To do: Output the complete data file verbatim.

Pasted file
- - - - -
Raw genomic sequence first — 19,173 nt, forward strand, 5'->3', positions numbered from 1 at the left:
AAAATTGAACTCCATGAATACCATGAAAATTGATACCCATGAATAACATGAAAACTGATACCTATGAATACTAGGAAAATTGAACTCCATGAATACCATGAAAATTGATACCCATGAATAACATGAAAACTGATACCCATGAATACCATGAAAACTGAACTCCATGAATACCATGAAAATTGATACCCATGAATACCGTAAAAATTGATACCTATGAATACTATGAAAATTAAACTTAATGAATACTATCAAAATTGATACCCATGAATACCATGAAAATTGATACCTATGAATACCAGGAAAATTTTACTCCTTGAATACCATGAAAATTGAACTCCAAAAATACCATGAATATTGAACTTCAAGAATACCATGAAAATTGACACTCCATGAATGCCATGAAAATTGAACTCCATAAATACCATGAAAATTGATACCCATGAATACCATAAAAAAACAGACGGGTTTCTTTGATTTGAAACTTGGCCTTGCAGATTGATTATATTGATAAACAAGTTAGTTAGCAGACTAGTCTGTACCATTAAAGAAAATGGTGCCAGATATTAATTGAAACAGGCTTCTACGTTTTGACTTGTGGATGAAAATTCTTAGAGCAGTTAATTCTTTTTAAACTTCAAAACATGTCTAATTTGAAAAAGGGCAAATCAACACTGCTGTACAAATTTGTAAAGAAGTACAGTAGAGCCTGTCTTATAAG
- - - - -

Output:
Raw genomic sequence first — 19,173 nt, forward strand, 5'->3', positions numbered from 1 at the left:
AAAATTGAACTCCATGAATACCATGAAAATTGATACCCATGAATAACATGAAAACTGATACCTATGAATACTAGGAAAATTGAACTCCATGAATACCATGAAAATTGATACCCATGAATAACATGAAAACTGATACCCATGAATACCATGAAAACTGAACTCCATGAATACCATGAAAATTGATACCCATGAATACCGTAAAAATTGATACCTATGAATACTATGAAAATTAAACTTAATGAATACTATCAAAATTGATACCCATGAATACCATGAAAATTGATACCTATGAATACCAGGAAAATTTTACTCCTTGAATACCATGAAAATTGAACTCCAAAAATACCATGAATATTGAACTTCAAGAATACCATGAAAATTGACACTCCATGAATGCCATGAAAATTGAACTCCATAAATACCATGAAAATTGATACCCATGAATACCATAAAAAAACAGACGGGTTTCTTTGATTTGAAACTTGGCCTTGCAGATTGATTATATTGATAAACAAGTTAGTTAGCAGACTAGTCTGTACCATTAAAGAAAATGGTGCCAGATATTAATTGAAACAGGCTTCTACGTTTTGACTTGTGGATGAAAATTCTTAGAGCAGTTAATTCTTTTTAAACTTCAAAACATGTCTAATTTGAAAAAGGGCAAATCAACACTGCTGTACAAATTTGTAAAGAAGTACAGTAGAGCCTGTCTTATAAG